White roofs could lower global emissions

Changing the color of roofs and pavement worldwide could potentially offset nearly a year’s worth of global CO2 emissions, according to a study released this week at the Conference on Climate Change in Sacramento, Calif.

Painting a single 1,000 square-foot dark roof white would reduce carbon emissions by 10 metric tons, according to Lawrence Berkeley National Laboratory scientists Hashem Akbari and Surabi Menon and California Energy Commissioner Art Rosenfeld. And changing the color of roofs and pavement in 100 of the world’s largest cities could reduce global emissions by 44 billion metric tons, the researchers said.

The world produced 49 billion metric tons of emissions in 2004, according to the Intergovernmental Panel on Climate Change.

Scientists have long known that white roofs leads to lower cooling costs because they reflect, instead of absorb, heat (See New York transit going green and A look at U.C. Davis’ cleantech R&D). But researchers say this is the first study that estimates the actual impact on emissions.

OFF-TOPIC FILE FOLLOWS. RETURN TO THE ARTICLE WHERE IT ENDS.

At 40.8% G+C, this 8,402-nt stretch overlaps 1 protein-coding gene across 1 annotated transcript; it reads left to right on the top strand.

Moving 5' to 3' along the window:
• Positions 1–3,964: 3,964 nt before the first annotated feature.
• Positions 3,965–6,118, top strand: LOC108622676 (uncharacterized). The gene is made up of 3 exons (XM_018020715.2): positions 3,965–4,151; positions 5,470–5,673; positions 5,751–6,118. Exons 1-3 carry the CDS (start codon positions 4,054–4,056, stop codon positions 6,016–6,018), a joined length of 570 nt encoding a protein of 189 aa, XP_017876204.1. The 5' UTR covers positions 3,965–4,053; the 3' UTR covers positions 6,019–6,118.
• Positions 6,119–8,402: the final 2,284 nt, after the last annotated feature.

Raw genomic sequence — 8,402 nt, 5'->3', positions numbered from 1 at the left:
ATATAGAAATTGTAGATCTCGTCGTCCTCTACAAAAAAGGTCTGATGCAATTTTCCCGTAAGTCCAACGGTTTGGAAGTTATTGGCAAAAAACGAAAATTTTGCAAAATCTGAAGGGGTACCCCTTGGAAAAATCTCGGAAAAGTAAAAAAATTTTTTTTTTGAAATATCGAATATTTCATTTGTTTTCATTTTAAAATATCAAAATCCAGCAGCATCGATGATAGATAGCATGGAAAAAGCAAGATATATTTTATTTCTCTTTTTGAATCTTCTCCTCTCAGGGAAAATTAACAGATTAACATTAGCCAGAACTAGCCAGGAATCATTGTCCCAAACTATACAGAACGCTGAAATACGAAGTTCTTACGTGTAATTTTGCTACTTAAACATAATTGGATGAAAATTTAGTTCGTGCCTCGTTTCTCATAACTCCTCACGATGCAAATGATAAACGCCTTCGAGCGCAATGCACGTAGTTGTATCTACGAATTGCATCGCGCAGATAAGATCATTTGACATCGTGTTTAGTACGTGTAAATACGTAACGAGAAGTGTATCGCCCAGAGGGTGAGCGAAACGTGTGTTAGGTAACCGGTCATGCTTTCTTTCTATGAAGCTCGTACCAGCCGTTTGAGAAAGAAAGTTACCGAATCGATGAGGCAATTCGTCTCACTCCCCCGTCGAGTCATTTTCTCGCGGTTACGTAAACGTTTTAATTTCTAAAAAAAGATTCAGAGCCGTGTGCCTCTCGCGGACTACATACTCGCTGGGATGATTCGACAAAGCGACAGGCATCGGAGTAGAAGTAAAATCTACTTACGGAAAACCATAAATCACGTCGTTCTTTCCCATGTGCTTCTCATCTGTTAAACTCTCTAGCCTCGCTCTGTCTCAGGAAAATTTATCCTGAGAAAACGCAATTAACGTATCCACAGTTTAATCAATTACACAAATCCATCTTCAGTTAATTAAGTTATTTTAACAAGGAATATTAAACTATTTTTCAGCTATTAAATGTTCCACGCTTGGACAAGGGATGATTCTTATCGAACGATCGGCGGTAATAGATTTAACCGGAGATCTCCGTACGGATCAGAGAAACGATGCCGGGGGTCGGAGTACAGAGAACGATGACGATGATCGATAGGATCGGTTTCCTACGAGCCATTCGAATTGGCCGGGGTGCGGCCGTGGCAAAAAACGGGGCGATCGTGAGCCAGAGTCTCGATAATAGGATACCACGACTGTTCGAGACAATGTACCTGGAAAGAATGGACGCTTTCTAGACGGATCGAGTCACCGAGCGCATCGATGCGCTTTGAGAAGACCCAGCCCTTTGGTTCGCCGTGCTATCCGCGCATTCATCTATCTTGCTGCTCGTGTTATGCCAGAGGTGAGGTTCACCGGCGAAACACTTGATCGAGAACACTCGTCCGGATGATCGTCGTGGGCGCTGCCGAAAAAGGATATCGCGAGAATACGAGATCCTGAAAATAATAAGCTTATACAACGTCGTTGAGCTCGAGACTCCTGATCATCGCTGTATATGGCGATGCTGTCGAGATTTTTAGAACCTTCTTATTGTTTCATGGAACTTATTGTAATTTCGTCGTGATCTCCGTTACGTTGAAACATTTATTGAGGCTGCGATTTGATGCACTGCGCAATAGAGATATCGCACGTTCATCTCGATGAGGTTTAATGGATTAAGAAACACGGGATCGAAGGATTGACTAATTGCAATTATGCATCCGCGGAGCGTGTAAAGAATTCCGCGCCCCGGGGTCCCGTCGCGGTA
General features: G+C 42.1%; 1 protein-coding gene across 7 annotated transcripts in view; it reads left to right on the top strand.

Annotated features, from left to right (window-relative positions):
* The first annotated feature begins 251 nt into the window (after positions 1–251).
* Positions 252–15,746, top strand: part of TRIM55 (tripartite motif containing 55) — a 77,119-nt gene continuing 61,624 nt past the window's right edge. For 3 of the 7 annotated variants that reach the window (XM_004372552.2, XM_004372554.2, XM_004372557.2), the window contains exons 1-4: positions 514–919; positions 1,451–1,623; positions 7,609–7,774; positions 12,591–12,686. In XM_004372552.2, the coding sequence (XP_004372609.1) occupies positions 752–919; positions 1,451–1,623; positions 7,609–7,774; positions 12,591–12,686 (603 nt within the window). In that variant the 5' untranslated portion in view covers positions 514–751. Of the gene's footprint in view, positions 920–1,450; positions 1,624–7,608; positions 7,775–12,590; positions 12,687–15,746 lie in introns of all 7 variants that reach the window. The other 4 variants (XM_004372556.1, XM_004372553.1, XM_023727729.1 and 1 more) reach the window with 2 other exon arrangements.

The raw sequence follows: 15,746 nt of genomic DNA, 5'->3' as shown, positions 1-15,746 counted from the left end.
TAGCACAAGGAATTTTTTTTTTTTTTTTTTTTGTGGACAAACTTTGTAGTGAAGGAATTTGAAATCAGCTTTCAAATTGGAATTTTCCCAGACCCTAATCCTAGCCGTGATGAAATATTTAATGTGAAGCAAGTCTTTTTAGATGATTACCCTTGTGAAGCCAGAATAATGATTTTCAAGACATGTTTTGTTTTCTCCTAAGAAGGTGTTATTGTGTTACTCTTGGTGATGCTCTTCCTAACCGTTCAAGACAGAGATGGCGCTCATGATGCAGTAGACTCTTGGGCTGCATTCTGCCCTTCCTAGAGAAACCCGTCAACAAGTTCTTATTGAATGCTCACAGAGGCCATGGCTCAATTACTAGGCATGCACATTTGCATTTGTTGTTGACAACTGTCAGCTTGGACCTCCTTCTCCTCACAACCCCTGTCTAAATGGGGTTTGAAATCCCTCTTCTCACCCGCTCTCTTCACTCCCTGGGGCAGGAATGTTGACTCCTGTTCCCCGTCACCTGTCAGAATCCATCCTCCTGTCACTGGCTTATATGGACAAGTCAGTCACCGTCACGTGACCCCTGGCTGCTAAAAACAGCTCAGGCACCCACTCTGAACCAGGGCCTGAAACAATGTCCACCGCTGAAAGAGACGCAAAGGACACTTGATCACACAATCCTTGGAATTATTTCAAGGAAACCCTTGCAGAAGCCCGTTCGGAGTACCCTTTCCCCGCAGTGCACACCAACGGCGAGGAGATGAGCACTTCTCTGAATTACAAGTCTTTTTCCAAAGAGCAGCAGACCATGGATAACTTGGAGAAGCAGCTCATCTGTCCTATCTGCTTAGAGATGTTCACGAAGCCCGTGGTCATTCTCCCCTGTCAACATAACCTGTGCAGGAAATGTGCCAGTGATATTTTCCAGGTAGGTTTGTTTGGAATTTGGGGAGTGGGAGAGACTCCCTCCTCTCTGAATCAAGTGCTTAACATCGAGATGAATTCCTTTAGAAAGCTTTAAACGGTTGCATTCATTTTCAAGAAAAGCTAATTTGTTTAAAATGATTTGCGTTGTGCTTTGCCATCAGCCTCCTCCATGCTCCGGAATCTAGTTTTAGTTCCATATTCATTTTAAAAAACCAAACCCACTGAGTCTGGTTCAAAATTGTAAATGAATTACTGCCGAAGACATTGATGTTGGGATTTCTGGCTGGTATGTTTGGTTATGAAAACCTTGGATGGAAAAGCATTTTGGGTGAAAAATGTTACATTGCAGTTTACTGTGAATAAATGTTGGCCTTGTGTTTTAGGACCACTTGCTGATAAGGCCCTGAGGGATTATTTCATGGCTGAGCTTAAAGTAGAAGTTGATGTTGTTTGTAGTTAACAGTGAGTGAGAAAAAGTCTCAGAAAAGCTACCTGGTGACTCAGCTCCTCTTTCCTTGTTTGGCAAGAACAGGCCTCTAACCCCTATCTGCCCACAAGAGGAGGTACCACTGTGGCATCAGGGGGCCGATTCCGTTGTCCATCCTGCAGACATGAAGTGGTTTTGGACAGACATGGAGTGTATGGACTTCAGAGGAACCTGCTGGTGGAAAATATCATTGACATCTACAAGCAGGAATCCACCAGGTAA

“This simple and effective idea can organize the world into taking measured steps to mitigate global warming,” Akbari said in a news release. “Our findings will help city leaders and urban planners quantify the amount of CO2 they can offset using white roofs and cool pavements.”

White roofs could cut energy use by buildings by 20 percent, the researchers said. The equivalent energy reduction would save the U.S. $1 billion a year in energy costs.

California has already adopted energy-efficient roofing standards. It has mandated since 2005 that flat roofs on commercial buildings must be white.

In 2009, the state will expand the regulation to require cool-colored roofs for flat and sloped roofs on residential and commercial buildings, as well as retrofitted buildings. The state has no similar regulations for the color of pavement.

The research findings came Tuesday at the fifth annual Conference on Climate Change by the California Energy Commission.